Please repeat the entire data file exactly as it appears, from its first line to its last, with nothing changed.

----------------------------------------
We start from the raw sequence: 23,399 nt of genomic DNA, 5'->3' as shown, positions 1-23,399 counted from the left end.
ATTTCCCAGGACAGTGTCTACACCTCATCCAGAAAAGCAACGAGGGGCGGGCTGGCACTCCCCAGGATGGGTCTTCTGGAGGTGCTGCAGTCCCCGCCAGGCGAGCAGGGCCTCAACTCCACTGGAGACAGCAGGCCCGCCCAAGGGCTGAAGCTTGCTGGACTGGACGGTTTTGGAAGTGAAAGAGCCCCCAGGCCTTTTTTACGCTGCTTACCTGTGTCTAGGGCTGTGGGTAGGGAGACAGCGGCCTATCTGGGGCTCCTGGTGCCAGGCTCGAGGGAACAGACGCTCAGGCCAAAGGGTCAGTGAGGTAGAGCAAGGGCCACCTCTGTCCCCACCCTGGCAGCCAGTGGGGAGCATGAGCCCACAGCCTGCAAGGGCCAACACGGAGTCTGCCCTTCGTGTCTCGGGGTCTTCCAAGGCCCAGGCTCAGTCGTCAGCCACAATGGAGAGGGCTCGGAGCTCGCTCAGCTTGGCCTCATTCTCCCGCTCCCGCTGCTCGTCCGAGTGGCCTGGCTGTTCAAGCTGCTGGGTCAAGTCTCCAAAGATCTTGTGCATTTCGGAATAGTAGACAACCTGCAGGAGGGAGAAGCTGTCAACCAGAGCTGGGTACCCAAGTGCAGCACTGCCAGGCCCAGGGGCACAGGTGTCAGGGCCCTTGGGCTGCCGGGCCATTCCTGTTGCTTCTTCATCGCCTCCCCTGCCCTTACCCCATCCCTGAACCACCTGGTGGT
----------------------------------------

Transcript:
We start from the raw sequence: 23,399 nt of genomic DNA, 5'->3' as shown, positions 1-23,399 counted from the left end.
ATTTCCCAGGACAGTGTCTACACCTCATCCAGAAAAGCAACGAGGGGCGGGCTGGCACTCCCCAGGATGGGTCTTCTGGAGGTGCTGCAGTCCCCGCCAGGCGAGCAGGGCCTCAACTCCACTGGAGACAGCAGGCCCGCCCAAGGGCTGAAGCTTGCTGGACTGGACGGTTTTGGAAGTGAAAGAGCCCCCAGGCCTTTTTTACGCTGCTTACCTGTGTCTAGGGCTGTGGGTAGGGAGACAGCGGCCTATCTGGGGCTCCTGGTGCCAGGCTCGAGGGAACAGACGCTCAGGCCAAAGGGTCAGTGAGGTAGAGCAAGGGCCACCTCTGTCCCCACCCTGGCAGCCAGTGGGGAGCATGAGCCCACAGCCTGCAAGGGCCAACACGGAGTCTGCCCTTCGTGTCTCGGGGTCTTCCAAGGCCCAGGCTCAGTCGTCAGCCACAATGGAGAGGGCTCGGAGCTCGCTCAGCTTGGCCTCATTCTCCCGCTCCCGCTGCTCGTCCGAGTGGCCTGGCTGTTCAAGCTGCTGGGTCAAGTCTCCAAAGATCTTGTGCATTTCGGAATAGTAGACAACCTGCAGGAGGGAGAAGCTGTCAACCAGAGCTGGGTACCCAAGTGCAGCACTGCCAGGCCCAGGGGCACAGGTGTCAGGGCCCTTGGGCTGCCGGGCCATTCCTGTTGCTTCTTCATCGCCTCCCCTGCCCTTACCCCATCCCTGAACCACCTGGTGGT